Now, it’s time for Coherence, the quantum executive summary, where I take a moment to highlight some of the business impacts we’ve discussed today in case things got too nerdy at times. Let’s recap.
With about 30 dedicated quantum staff and the ability to rotate additional experts on a per project basis, Boeing contains one of the larger QIS teams in the industry. Combined with their dedication to education, Boeing sounds like a fertile breeding ground for quantum innovation, and they’re even hiring.
What is this team bringing to the skies? For starters, they’ve developed a practical use for quantum sensing. When GPS is unavailable or degraded, another device, based on inertial navigation, helps pilots know their plane’s location in real time. Quantum sensing will enable a more accurate version of this device with accelerometers and gyroscopes that measure the motion of atoms. Quantum networking will also connect the world, and Boeing’s exploring how to network and deploy quantum sensors in quantum computers. They’re trying to understand the constraints in these early days before they roll out actual quantum networks.
On the quantum computing side, Boeing has been working on material designs for about three years. It’s a different kind of optimisation problem that looks to optimise how composite materials are laid out to create structures that satisfy needs, such as flexibility or strength. Corrosion is also a significant concern for planes expected to fly for many years or decades, and quantum computers may help solve some parts of chemistry problems in calculations involved in preventing corrosion. There may also be ways to simulate potential future damage to coatings and materials using quantum computers.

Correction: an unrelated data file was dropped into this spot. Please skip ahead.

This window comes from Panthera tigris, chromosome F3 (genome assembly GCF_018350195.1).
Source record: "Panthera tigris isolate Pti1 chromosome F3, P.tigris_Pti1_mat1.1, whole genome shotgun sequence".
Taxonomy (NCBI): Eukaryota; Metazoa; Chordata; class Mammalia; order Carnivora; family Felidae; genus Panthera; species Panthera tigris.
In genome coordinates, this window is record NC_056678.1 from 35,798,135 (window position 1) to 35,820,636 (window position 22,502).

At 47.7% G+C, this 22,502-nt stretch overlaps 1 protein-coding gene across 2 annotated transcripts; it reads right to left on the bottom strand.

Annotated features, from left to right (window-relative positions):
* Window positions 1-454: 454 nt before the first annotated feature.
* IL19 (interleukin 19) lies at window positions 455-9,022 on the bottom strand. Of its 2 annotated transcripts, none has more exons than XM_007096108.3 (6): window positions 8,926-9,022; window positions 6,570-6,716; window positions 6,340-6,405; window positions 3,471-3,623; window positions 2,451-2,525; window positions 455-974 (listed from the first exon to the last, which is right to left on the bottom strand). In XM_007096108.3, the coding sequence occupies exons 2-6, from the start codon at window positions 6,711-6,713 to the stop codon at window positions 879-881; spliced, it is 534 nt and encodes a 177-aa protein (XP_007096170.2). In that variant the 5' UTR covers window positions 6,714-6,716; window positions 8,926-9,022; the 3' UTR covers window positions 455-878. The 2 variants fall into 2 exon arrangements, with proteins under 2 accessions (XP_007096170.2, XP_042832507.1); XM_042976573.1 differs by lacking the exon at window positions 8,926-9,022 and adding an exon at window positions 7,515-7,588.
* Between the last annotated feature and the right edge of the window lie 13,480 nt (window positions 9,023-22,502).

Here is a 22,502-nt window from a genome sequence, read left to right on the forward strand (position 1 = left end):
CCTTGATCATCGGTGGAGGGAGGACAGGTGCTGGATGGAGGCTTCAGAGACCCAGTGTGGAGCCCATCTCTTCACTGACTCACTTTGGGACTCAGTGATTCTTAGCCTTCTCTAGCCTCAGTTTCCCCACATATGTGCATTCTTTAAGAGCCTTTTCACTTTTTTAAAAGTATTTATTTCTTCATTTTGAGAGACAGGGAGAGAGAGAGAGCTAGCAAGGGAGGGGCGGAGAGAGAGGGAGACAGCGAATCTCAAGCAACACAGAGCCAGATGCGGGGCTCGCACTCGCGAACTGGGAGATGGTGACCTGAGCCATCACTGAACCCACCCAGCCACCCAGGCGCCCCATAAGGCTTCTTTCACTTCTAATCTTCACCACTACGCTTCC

Boeing has a terrific view of quantum advantage, considering practical advantage rather than benchmark advantage. If a step in the process becomes fast enough on quantum to show an edge overall, it’s a win. They know it’s a long game, and they are no strangers to products with multidecade time frames and life cycles.
That does it for this episode. Thanks to Jay Lowell for discussing the exciting projects underway at Boeing, and thank you for listening. If you enjoyed the show, please subscribe to Protiviti’s The Post-Quantum World, and leave a review to help others find us. Be sure to follow me on all socials @KonstantHacker. You’ll find links there to what we’re doing in Quantum Computing Services at Protiviti. You can also DM me questions or suggestions for what you’d like to hear on the show. For more information on our quantum services, check out protiviti.com, or follow ProtivitiTech on Twitter and LinkedIn. Until next time, be kind, and stay quantum-curious.